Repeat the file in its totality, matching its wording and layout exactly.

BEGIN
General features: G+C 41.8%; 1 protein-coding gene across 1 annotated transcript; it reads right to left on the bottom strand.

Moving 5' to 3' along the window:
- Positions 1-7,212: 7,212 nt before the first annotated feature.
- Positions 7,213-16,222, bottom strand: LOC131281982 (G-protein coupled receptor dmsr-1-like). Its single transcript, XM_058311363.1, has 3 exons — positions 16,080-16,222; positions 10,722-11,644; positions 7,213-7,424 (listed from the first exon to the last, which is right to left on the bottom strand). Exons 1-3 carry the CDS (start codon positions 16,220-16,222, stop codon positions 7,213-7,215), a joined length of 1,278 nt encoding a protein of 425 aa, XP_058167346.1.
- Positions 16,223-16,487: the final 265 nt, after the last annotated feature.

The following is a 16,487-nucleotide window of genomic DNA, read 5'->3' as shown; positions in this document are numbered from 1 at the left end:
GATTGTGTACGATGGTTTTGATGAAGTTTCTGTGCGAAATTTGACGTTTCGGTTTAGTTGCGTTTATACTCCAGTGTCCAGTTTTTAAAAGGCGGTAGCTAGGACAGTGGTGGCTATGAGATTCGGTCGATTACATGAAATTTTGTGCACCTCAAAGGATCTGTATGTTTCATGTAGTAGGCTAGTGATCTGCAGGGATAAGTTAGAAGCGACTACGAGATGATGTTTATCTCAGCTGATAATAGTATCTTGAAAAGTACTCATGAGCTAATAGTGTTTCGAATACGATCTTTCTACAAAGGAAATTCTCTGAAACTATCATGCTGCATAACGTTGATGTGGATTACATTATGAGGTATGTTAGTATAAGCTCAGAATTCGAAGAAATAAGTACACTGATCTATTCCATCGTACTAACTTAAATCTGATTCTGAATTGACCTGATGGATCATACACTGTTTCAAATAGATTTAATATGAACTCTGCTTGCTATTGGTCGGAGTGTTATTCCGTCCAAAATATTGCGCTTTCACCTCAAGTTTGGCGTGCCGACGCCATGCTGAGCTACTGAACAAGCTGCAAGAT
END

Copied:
General features: G+C 41.8%; 1 protein-coding gene across 1 annotated transcript; it reads right to left on the bottom strand.

Moving 5' to 3' along the window:
- Positions 1-7,212: 7,212 nt before the first annotated feature.
- Positions 7,213-16,222, bottom strand: LOC131281982 (G-protein coupled receptor dmsr-1-like). Its single transcript, XM_058311363.1, has 3 exons — positions 16,080-16,222; positions 10,722-11,644; positions 7,213-7,424 (listed from the first exon to the last, which is right to left on the bottom strand). Exons 1-3 carry the CDS (start codon positions 16,220-16,222, stop codon positions 7,213-7,215), a joined length of 1,278 nt encoding a protein of 425 aa, XP_058167346.1.
- Positions 16,223-16,487: the final 265 nt, after the last annotated feature.

The following is a 16,487-nucleotide window of genomic DNA, read 5'->3' as shown; positions in this document are numbered from 1 at the left end:
GATTGTGTACGATGGTTTTGATGAAGTTTCTGTGCGAAATTTGACGTTTCGGTTTAGTTGCGTTTATACTCCAGTGTCCAGTTTTTAAAAGGCGGTAGCTAGGACAGTGGTGGCTATGAGATTCGGTCGATTACATGAAATTTTGTGCACCTCAAAGGATCTGTATGTTTCATGTAGTAGGCTAGTGATCTGCAGGGATAAGTTAGAAGCGACTACGAGATGATGTTTATCTCAGCTGATAATAGTATCTTGAAAAGTACTCATGAGCTAATAGTGTTTCGAATACGATCTTTCTACAAAGGAAATTCTCTGAAACTATCATGCTGCATAACGTTGATGTGGATTACATTATGAGGTATGTTAGTATAAGCTCAGAATTCGAAGAAATAAGTACACTGATCTATTCCATCGTACTAACTTAAATCTGATTCTGAATTGACCTGATGGATCATACACTGTTTCAAATAGATTTAATATGAACTCTGCTTGCTATTGGTCGGAGTGTTATTCCGTCCAAAATATTGCGCTTTCACCTCAAGTTTGGCGTGCCGACGCCATGCTGAGCTACTGAACAAGCTGCAAGAT